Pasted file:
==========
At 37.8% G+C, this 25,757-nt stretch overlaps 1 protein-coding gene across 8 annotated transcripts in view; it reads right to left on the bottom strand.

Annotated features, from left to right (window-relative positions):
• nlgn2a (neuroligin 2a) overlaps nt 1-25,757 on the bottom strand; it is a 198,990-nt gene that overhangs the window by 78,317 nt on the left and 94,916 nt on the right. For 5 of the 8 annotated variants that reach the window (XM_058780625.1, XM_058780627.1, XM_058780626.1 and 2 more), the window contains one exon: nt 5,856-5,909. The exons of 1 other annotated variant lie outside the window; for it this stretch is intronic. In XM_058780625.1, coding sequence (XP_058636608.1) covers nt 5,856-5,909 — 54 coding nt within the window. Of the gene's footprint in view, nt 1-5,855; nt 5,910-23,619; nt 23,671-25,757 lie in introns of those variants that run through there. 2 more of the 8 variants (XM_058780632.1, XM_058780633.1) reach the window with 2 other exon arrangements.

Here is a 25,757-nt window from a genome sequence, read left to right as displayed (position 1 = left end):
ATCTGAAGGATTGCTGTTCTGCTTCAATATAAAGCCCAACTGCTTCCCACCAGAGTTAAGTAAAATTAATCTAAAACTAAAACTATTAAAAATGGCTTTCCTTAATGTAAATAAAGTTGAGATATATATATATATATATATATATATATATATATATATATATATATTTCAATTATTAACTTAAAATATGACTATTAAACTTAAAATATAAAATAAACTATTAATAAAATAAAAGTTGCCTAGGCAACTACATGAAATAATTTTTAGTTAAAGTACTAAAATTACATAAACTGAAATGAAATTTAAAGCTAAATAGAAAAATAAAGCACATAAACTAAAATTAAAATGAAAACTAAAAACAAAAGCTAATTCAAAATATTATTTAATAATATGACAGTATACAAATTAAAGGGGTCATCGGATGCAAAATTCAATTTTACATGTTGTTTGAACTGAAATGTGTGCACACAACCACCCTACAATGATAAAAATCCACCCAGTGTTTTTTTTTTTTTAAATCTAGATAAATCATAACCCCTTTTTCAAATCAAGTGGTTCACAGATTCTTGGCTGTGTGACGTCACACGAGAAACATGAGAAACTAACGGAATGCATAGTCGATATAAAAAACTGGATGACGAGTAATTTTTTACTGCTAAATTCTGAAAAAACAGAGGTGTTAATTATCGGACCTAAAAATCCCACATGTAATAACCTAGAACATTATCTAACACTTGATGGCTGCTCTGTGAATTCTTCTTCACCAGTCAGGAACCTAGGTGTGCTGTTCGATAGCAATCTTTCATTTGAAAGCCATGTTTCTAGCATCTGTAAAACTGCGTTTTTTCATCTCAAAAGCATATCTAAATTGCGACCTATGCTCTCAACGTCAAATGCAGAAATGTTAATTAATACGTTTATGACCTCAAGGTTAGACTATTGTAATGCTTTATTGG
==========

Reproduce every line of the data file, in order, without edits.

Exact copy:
At 37.8% G+C, this 25,757-nt stretch overlaps 1 protein-coding gene across 8 annotated transcripts in view; it reads right to left on the bottom strand.

Annotated features, from left to right (window-relative positions):
• nlgn2a (neuroligin 2a) overlaps nt 1-25,757 on the bottom strand; it is a 198,990-nt gene that overhangs the window by 78,317 nt on the left and 94,916 nt on the right. For 5 of the 8 annotated variants that reach the window (XM_058780625.1, XM_058780627.1, XM_058780626.1 and 2 more), the window contains one exon: nt 5,856-5,909. The exons of 1 other annotated variant lie outside the window; for it this stretch is intronic. In XM_058780625.1, coding sequence (XP_058636608.1) covers nt 5,856-5,909 — 54 coding nt within the window. Of the gene's footprint in view, nt 1-5,855; nt 5,910-23,619; nt 23,671-25,757 lie in introns of those variants that run through there. 2 more of the 8 variants (XM_058780632.1, XM_058780633.1) reach the window with 2 other exon arrangements.

Here is a 25,757-nt window from a genome sequence, read left to right as displayed (position 1 = left end):
ATCTGAAGGATTGCTGTTCTGCTTCAATATAAAGCCCAACTGCTTCCCACCAGAGTTAAGTAAAATTAATCTAAAACTAAAACTATTAAAAATGGCTTTCCTTAATGTAAATAAAGTTGAGATATATATATATATATATATATATATATATATATATATATATATATTTCAATTATTAACTTAAAATATGACTATTAAACTTAAAATATAAAATAAACTATTAATAAAATAAAAGTTGCCTAGGCAACTACATGAAATAATTTTTAGTTAAAGTACTAAAATTACATAAACTGAAATGAAATTTAAAGCTAAATAGAAAAATAAAGCACATAAACTAAAATTAAAATGAAAACTAAAAACAAAAGCTAATTCAAAATATTATTTAATAATATGACAGTATACAAATTAAAGGGGTCATCGGATGCAAAATTCAATTTTACATGTTGTTTGAACTGAAATGTGTGCACACAACCACCCTACAATGATAAAAATCCACCCAGTGTTTTTTTTTTTTTAAATCTAGATAAATCATAACCCCTTTTTCAAATCAAGTGGTTCACAGATTCTTGGCTGTGTGACGTCACACGAGAAACATGAGAAACTAACGGAATGCATAGTCGATATAAAAAACTGGATGACGAGTAATTTTTTACTGCTAAATTCTGAAAAAACAGAGGTGTTAATTATCGGACCTAAAAATCCCACATGTAATAACCTAGAACATTATCTAACACTTGATGGCTGCTCTGTGAATTCTTCTTCACCAGTCAGGAACCTAGGTGTGCTGTTCGATAGCAATCTTTCATTTGAAAGCCATGTTTCTAGCATCTGTAAAACTGCGTTTTTTCATCTCAAAAGCATATCTAAATTGCGACCTATGCTCTCAACGTCAAATGCAGAAATGTTAATTAATACGTTTATGACCTCAAGGTTAGACTATTGTAATGCTTTATTGG